Eggs are used to bind a dish and, when whipped, may also incorporate air making a cake or pudding very light. Vegan egg replacement powders (such as Vegg, Follow Your Heart VeganEgg) are available from health food shops. However, many recipes can be adapted using one of the suggestions below. Just remember to bear in mind the final dish — you can’t use banana as a substitute when making a quiche!
Instead of 1 egg, you can use:
- 1 tbsp gram (chickpea) or soya flour and 1 tbsp water
- 1 tbsp ground flax seed and 2 tbsp water
- 1 tbsp ground chia seeds and 2 tbsp water
- 50g tofu blended with the liquid portion of the recipe
- ½ large banana, mashed
- 1/4 cup apple sauce
All baking requires butter, soya spread is a substitute but also flaxseed or olive oil. Try any oil really, again bearing the final dish in mind.
COW’S MILK ALTERNATIVES
There are many plant-based milks available. Some may be thinner in consistency than others, look out for those made from oats, nuts, rice, soya, hemp and coconut.
- Vegan Cupcakes Takeover The World is a brilliant book to get you started on the road to vegan cupcake obsession! Once we started thinking up our own ideas for new flavours there was always a recipe in there that could be adapted.
- Get an oven thermometer, some ovens can be out by as much as 90 degrees. 😈
- Check whether your cupcakes are done by inserting a clean knife it should come out clean, or by pressing the top of the cupcake – it should spring back.
- NEVER open your oven within the first 15 minutes or you could end up with sunk cupcakes. 😕
- Make your icing in a blender to get it really light a fluffy.
- If making more than one flavour of icing: transfer the basic mix of fat and sugar to a bowl before adding the flavouring/colouring. This saves time and water having to clean the blender after each batch.
- Most cake recipes can be made into cupcakes, you may have to adjust the specified cooking time and it also allows you to play around with flavours coming up with a complimentary frosting.
- If you end up with extra icing pop it in the fridge, we find it’s not in there long before it gets used up! We have also read that you can freeze it too.
- If you decide to get serious and invest in a piping bag, get the Wilton 1M icing tip (or similar open star tip), it’s great for making pretty roses and lovely swirls of frosting. We also find the larger tips give the best effect when icing cute little cupcakes.
- If you bake a lot of cupcakes for home consumption why not get some silicone baking cases and reduce your paper wastage? Or look out for unbleached/recycled paper cases.
- If you are trying out a new recipe or experimenting, halve the quantities, there is nothing more heart-breaking then throwing away a full batch of cupcakes. 😳
- Most Betty Crocker icings are accidentally vegan (read the label kids).
If you are adapting non-vegan recipes or even following vegan ones you may come across chocolate chips in the ingredients. Do not be disheartened, for there are vegan chocolate chips out there! Below are some options:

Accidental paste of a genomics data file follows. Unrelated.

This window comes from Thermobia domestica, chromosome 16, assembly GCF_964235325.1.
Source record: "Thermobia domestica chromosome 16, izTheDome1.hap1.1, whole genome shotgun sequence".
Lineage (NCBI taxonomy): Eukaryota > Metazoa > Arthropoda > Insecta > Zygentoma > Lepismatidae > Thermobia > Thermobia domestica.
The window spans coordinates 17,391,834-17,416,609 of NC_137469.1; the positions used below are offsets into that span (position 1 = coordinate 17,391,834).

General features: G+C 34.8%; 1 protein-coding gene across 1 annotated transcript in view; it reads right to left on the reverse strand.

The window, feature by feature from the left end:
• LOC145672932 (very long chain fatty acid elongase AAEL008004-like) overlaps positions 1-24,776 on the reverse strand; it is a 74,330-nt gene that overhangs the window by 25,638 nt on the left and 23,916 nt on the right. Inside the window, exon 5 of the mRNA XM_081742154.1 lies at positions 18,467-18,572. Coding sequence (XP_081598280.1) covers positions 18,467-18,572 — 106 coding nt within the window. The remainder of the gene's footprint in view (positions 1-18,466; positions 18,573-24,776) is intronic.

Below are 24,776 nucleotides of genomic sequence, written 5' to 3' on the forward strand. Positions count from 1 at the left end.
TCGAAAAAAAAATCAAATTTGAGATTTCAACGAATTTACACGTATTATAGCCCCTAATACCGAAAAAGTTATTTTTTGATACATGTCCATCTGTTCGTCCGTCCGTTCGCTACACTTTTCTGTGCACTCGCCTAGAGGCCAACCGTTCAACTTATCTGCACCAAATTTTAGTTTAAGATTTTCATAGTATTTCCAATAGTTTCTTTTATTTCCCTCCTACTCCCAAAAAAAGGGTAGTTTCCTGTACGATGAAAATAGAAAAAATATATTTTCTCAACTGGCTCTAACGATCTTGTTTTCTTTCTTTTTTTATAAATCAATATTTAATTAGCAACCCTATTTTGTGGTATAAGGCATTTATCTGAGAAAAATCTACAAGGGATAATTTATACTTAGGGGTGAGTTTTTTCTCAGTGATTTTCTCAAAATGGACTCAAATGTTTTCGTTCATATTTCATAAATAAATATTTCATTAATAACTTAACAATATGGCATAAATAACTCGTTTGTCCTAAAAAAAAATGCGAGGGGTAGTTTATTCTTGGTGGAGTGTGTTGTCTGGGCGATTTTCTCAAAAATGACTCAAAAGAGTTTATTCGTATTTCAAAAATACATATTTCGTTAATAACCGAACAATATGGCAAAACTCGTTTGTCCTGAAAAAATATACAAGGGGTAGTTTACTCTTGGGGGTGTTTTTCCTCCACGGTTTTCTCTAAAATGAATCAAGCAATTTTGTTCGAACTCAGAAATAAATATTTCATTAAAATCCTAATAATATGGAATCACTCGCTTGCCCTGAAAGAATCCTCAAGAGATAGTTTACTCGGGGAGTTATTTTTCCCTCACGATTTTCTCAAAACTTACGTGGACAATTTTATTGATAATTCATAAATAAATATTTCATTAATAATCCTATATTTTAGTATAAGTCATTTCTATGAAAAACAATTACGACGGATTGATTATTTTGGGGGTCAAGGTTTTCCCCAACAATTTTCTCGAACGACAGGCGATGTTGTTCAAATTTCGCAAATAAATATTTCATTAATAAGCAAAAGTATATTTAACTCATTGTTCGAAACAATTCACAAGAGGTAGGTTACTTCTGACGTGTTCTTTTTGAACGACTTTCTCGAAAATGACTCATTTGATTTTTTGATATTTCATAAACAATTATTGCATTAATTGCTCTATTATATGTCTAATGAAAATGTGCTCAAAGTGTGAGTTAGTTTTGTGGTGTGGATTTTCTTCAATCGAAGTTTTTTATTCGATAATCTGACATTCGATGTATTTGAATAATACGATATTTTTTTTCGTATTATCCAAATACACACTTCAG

- You don’t HAVE to use chocolate chips, a smashed up bar of vegan chocolate has served perfectly well on many occasions.
- Dove’s Farm plain chocolate chips are also organic.
- Plamil do catering size bags of chocolate chips with reduced sugar and sugar-free options.
- Sainsbury’s dark chocolate chips are vegan.
Also check out our chocolate page for more information.
No cupcake is complete without some sprinkles but unfortunately, it is just another item that us vegans must be weary of. Fancy your cupcake with a side of crushed beetle, or better still their secretion? How about some cow or a touch of pig? No, not tempted? It took some time for us to find the brands that were animal free and also to know which cunningly disguised ingredients to look out for.
What to watch out for:
- Beeswax (also known as E901 glazing agent)
- Gelatine (cow or pig-derived)
- Food colourings – beware the infamous red colouring made from crushed beetles known as E120, carmine and cochineal.
- Beetlejuice! Beetlejuice! Beetlejuice! (or shellac/confectioners glaze as it will be labelled) is a resin produced by an insect. It gives a shiny finish (may be used on non-organic fruit!).
Where/what to buy:
- All large supermarkets have their own branded sprinkles look out for the ingredients above, we like Asda unicorns and Sainsbury’s stars.
- Dr Oetker has some accidentally vegan products.
- Baking Time Club offer a monthly subscription service as well as one-off purchases. All their sprinkles are vegan.
- Quality Sprinkles use only natural ingredients.
- You can colour sugar yourself pretty easily, we prefer to use natural food dyes (using juices from fruits and vegetables e.g. spinach for green, beetroot for red etc).
- You don’t have to use only commercial sprinkles to decorate your cakes, items that are in your cupboard right now can cuten them up! Try nuts, seeds, fruit, chocolate, sweets, crushed biscuits (even a crumbled cupcake), cinnamon, sugar, a drizzling of agave or maple syrup, you don’t even have to use edible things (just make sure people know before they dig in!).
- If you’ve got some skills you can do some amazing things with fondant (if you’re buying ready-made make sure it’s vegan people).
- Vegan sweets also make great cupcake decorations.